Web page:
http://www.youtube.com/watch?v=tdApsXfXvzU

The nage in this clip moves straight back as my teacher and seniors want me to move, then enters and proceeds to do ikkyo ura. I don't feel safe when I practice this (as irimi nage) in class but I am told to not ask questions, just to do it. Okay.

I would not describe what he's doing as stepping straight back -- his orientation changes as he steps back so his torso is no longer in the path of the strike - it's particularly clear at 0:40 seconds, 0:50 seconds... He's moving to the side, but no more than he has to, and also part of the getting off the line of attack is accomplished just by hip rotation. If this is what you mean when you say 'stepping straight back' then that may be the source of much of the confusion people are having in this conversation.

giriasis
09-15-2010, 10:27 AM
//Anne Marie: I appreciate your step-by-step instructions. They are clear. With that in mind, I took David's advice and looked for tsuki ikkyo ura videos and I found this:

http://www.youtube.com/watch?v=tdApsXfXvzU //

The video is what I was trying to describe. The video I provided (which is the USAF 4th kyu test requirements), the nage did not properly lift the arm up across of him in the front, yet he also did not do a 45 degree rotational turn. Tenshin is not necessarily a big 45 degree rotational turn. It is step back on a slight diagonal. If you take a 45 degree step then you will to far away. In my video, he is demonstrating 3 variations to Tsuki Iriminage. The third and fourth ones are his best attempts with a tenshin opening. In the third one, he stepped straight back, and look what happened - he got hit.

In the video you provided, the nage is not stepping exactly straight back, either. Watch his legs and hips. He is stepping back slightly off the line of the attack and rotating his hips to continue to be off the line of attack and to draw uke off-balance. If you step exactly straight back you will get hit by uke's tsuki. Watch the foot movement and the hip rotation, nage is taking is off the line of the attack.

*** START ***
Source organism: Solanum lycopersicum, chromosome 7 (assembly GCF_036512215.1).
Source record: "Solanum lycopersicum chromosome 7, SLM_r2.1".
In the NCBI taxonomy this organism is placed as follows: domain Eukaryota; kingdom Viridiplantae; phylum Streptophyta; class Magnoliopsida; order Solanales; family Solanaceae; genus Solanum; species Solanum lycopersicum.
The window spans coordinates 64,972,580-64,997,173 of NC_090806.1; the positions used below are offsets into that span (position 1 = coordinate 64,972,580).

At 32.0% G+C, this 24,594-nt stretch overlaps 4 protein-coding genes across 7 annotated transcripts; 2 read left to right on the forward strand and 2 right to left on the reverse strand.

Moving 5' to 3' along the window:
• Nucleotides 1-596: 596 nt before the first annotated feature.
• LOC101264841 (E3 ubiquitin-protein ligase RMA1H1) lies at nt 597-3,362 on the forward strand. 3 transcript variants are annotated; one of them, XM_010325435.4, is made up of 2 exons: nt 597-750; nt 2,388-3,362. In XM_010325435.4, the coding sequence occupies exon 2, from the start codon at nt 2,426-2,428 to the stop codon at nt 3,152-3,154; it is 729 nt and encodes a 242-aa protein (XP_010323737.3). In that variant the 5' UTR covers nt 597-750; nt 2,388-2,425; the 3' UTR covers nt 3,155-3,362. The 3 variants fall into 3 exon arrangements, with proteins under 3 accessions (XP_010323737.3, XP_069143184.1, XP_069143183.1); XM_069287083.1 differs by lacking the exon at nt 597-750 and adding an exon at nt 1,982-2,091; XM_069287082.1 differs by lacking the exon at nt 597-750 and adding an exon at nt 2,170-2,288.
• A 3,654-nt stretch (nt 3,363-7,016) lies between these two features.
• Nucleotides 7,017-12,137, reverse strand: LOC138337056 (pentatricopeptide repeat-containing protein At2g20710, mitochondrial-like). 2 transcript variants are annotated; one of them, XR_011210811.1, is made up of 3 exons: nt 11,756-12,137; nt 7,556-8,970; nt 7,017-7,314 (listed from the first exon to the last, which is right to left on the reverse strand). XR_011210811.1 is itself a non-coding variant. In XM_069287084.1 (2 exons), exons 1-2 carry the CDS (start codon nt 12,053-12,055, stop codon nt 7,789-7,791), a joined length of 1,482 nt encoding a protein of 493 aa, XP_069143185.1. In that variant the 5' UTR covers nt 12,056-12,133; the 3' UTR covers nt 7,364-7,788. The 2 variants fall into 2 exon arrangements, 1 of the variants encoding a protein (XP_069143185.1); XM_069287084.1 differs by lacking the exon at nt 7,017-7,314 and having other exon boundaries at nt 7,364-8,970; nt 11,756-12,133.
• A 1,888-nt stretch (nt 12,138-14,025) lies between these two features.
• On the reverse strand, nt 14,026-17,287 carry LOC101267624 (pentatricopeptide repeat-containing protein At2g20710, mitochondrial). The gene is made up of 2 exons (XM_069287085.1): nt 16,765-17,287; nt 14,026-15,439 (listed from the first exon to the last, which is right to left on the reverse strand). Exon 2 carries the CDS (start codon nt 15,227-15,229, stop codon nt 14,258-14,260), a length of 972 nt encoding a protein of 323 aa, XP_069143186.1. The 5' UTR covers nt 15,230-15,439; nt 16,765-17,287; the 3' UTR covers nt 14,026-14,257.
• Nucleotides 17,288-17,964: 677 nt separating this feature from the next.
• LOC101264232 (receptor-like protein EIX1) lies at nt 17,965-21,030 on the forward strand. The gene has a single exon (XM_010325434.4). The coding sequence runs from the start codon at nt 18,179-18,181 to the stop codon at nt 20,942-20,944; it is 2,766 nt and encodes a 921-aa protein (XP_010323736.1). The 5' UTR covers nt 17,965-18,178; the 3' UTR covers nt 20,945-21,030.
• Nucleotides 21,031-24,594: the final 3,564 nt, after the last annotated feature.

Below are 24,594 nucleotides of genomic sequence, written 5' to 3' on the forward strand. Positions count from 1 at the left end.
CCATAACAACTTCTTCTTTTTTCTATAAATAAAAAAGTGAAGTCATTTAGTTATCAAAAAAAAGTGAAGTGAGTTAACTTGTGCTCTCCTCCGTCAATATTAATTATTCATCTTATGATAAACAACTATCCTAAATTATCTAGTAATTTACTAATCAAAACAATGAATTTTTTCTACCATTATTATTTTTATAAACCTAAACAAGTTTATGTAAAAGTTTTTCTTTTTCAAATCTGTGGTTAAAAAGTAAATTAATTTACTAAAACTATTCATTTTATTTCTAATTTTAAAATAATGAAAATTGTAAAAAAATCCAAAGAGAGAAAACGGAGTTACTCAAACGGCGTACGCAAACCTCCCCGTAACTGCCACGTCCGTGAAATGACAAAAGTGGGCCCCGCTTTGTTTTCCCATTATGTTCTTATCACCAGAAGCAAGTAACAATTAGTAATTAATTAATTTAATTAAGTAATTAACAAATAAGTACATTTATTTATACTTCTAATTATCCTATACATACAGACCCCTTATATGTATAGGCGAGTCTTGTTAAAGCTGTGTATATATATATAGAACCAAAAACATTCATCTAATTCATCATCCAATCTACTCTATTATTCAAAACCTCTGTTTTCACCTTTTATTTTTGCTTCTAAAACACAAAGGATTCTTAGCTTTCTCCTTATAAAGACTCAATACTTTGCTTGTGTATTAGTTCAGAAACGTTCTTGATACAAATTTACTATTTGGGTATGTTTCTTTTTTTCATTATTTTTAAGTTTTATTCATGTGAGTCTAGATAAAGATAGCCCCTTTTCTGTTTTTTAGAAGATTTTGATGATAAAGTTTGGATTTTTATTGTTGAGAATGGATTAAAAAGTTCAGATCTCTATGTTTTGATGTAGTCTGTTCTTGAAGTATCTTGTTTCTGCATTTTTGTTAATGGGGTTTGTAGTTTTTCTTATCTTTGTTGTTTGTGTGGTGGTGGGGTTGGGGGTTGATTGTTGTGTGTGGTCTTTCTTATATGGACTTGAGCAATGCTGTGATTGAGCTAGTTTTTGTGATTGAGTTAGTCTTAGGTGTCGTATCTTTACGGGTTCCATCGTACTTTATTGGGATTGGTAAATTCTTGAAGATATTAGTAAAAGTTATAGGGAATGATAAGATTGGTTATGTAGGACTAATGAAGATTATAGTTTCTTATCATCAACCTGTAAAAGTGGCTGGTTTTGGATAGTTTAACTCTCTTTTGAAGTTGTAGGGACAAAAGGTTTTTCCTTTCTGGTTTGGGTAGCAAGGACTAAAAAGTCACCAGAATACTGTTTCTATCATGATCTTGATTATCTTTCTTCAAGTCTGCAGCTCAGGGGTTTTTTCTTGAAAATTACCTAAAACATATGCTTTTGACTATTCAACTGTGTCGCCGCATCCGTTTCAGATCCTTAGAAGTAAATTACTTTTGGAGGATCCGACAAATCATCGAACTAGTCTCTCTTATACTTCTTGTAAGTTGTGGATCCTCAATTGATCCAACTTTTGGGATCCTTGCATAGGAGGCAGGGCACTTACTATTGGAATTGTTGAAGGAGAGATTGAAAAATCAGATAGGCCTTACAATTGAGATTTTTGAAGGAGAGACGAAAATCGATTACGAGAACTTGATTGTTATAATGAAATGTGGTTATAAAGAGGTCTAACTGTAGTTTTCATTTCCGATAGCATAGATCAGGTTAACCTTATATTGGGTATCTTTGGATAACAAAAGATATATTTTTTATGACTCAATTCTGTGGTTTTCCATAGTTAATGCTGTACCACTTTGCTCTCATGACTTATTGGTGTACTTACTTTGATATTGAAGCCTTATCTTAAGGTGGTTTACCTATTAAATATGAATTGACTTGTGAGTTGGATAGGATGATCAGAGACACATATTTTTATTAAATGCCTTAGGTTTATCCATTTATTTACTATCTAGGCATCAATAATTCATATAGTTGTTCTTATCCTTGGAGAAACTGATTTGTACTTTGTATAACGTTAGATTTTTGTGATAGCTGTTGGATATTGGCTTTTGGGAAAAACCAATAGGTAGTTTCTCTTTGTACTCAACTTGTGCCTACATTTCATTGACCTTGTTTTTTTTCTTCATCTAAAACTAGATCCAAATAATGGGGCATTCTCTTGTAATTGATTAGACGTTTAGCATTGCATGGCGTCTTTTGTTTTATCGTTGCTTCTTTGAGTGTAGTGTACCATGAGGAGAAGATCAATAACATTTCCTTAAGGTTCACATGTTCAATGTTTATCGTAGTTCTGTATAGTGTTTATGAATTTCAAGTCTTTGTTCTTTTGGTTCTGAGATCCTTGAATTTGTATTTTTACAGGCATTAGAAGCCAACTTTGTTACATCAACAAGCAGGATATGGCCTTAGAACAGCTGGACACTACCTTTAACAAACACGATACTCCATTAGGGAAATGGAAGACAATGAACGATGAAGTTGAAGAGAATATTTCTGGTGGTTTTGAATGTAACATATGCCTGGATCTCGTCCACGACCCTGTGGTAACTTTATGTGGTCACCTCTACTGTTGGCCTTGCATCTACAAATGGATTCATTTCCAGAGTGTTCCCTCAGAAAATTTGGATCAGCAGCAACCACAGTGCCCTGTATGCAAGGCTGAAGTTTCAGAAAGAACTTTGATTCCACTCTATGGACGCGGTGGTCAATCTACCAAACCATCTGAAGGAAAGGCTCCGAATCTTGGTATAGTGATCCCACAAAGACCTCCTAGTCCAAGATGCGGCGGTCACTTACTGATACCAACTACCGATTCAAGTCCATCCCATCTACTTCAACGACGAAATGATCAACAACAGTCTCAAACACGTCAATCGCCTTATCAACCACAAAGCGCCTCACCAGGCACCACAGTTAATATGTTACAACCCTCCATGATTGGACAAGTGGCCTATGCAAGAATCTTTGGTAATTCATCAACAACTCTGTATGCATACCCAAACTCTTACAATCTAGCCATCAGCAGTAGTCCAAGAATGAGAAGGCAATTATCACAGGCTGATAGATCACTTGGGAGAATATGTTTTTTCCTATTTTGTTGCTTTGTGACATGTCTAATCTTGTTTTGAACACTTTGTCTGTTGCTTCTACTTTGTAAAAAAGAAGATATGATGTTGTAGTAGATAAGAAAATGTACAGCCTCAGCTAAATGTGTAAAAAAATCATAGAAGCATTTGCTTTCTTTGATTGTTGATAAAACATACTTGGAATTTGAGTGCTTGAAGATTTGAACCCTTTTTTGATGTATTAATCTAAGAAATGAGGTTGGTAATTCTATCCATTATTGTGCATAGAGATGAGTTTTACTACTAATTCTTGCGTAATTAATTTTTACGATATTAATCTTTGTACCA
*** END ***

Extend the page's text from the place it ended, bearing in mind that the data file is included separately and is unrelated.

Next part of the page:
Also notice in the video regarding the "grab", he is not literally grabbing uke's punch in midair. He glances his hand down uke's forearm and lets his hand slide down to uke's wrist. You can not grab a punch. If uke had a knife, you could end up grabbing his blade.

giriasis
09-15-2010, 10:34 AM
I found a video of Yamada Sensei showing 4th kyu techniques. At [2:50] he shows two tsuki irimi nage. The second one looks close to the one I think Anne Marie was describing, which is nice. I noticed that Yamada Sensei does not grab the tsuki wrist at all. http://www.youtube.com/watch?v=--S-w3L-rRs

Anne Marie: Thank you for the video post - that nagae's third tsuki irimi looks like how you described, and with no wrist grab... kind of along the lines of how Yamada Sensei shows it. I like it.

I'm starting to think that for this version it is better to do tenshin and cut/parry at the elbow and to not capture the wrist as the initial movement. This is neat to get advice from all of you.

Yes, that is similar to what I'm describing. However, the empasis is on the bigger and more dynamic movement. You can also raise the arm up in nikkyo/ikkyo motion, enter like you are doing ikkyo ura, but continue with the iriminage technique. But, I think the video that Charles posted is what he is looking to do. The concepts/principles are the same. One emphasizes larger more dynamic circular movement, the other empahsizes smaller less-dynamic circular movement.

C. David Henderson
09-15-2010, 10:34 AM
Lots of good advice here, particularly about the angle of the "entry" and the difference between "catching" uke's arm and making connection -- points that will prove themselves equally important in a whole variety of techinques.

tim evans
09-15-2010, 10:41 AM
I purchased the dvd,s from the dojo but I,M told it,s on youtube under aikido 4th kyu test

Rob Watson
09-15-2010, 01:26 PM
I noticed that Yamada Sensei does not grab the tsuki wrist at all. http://www.youtube.com/watch?v=--S-w3L-rRs